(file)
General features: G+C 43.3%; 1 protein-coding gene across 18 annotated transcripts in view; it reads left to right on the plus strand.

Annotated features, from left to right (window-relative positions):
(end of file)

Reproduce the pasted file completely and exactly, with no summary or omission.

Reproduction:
General features: G+C 43.3%; 1 protein-coding gene across 18 annotated transcripts in view; it reads left to right on the plus strand.

Annotated features, from left to right (window-relative positions):